Typically Lutheran might also be the priesthood of all believers. It happened recently, when a teacher came with some 15 year olds, a girl asked at the end of the visit in front of all the others: "Can I confess here?" First the guiding sister asked back to make sure that it was a serious request and then confirmed it. Immediately two others followed and took the chance…
Then there is an outside view. When you look on something from the outside you see a shape with its borders, a surface - and nothing more. If that is all when looking at a Lutheran monastery, you might think: O.K., they must have some identity problems! Why are they so Catholic? (The Germans do not know the Anglicans well enough to include them in this comparison). What need is there to have all these imports from the Roman Church, like the monastic vocabulary (Postulant, Novice, Prioress, Gregorian Chant), to do the sign of the cross, etc.? Aren't they very far away from the basic life of our Church? Aren't they too special, or assume themselves that they are?"
We hear such questions from many people in church.
And to be honest, at least in our biography as CCB we had times when we thought we were very special (not to say better). We needed to go through a rather difficult change from the first to the second generation to come down to earth and to experience the very ordinary behaviour of us as humans who had to find a new guideline and structure after the era of the founders. This period left us with a good deal of humility.
But there are also efforts to bring the inside and the outside perspective together:
The synod of the EKD (Evangelische Kirche in Deutschland - Protestant Church of Germany) declared in a public paper 1990: "The Synod thanks the religious communities for the ministry which they offer as a sign on behalf of the whole Church. It also includes its request, that these communities might see themselves further on as part of the larger community of the Church, maintain the exchange with parishes and church-groups, offer a place of refreshment for the interested, the seeking and the burdened, take upon themselves the ministry of intercession for the Church and the world, and keep awake the remembrance of the ecumenical perspective of the Christian calling. The Synod asks the member-churches (of EKD) that they may also in future bestow their attention to these religious communities."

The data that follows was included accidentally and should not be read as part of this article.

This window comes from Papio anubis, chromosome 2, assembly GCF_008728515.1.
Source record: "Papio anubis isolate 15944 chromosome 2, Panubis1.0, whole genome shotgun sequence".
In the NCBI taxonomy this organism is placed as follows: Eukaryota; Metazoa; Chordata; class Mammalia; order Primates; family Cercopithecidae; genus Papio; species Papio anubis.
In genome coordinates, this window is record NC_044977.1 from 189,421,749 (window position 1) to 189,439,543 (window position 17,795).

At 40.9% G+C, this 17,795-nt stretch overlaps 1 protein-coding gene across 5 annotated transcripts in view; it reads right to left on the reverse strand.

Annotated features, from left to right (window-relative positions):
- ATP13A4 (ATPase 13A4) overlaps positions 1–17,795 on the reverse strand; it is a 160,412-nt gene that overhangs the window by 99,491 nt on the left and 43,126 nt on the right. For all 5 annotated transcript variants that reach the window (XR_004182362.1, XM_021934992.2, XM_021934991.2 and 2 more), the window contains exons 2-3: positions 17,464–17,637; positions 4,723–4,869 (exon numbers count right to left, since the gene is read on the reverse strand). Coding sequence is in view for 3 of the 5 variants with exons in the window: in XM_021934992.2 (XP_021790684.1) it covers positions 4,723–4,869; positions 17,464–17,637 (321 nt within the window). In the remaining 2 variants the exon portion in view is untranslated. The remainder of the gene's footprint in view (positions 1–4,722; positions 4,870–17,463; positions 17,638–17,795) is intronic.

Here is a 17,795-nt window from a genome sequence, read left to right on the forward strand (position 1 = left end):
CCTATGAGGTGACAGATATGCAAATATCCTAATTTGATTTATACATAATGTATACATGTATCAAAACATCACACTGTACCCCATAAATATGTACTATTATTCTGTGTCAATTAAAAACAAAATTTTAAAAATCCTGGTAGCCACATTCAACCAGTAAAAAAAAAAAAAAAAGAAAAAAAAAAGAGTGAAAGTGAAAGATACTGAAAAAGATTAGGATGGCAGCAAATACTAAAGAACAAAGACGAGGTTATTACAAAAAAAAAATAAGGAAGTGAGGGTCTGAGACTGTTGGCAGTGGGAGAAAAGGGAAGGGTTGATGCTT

A regular meeting of church leaders and theologians, who live in religious communities, has continued for about ten years. They discuss the relationship between Church and religious communities in the Protestant world.
Clerical newspapers show more and more interest in the religious life. Recently there was a series about different Protestant monasteries in Bavaria.
Lutheran bishops from Africa (e.g. Zimbabwe and South Africa) tell us: "It is so important for us to know that there are men and women in our Church, who dedicate their life to God in devotion." They invite us to share our life with their people - and to be open for also accepting African sisters.
Regularly teachers, priests or other responsible persons in parishes come with their groups to offer an encounter with a Lutheran monastery.
That man in the Church office in Munich had been just once in our house, for a few hours. It was encouraging for me, that he nevertheless could speak about a "gleam of hope for our church". This is what we desired from the very beginning : to be in the Church, with the Church and face to face with the Church. - I need not say, that I mean the worldwide Church of Jesus Christ! f
Sr. Mirjam Zahn CCB is a sister in a Lutheran community. Educated both as a kindergarten teacher and a business economist she has been the community bursar since 1997, and is actively involved in ecumenical work.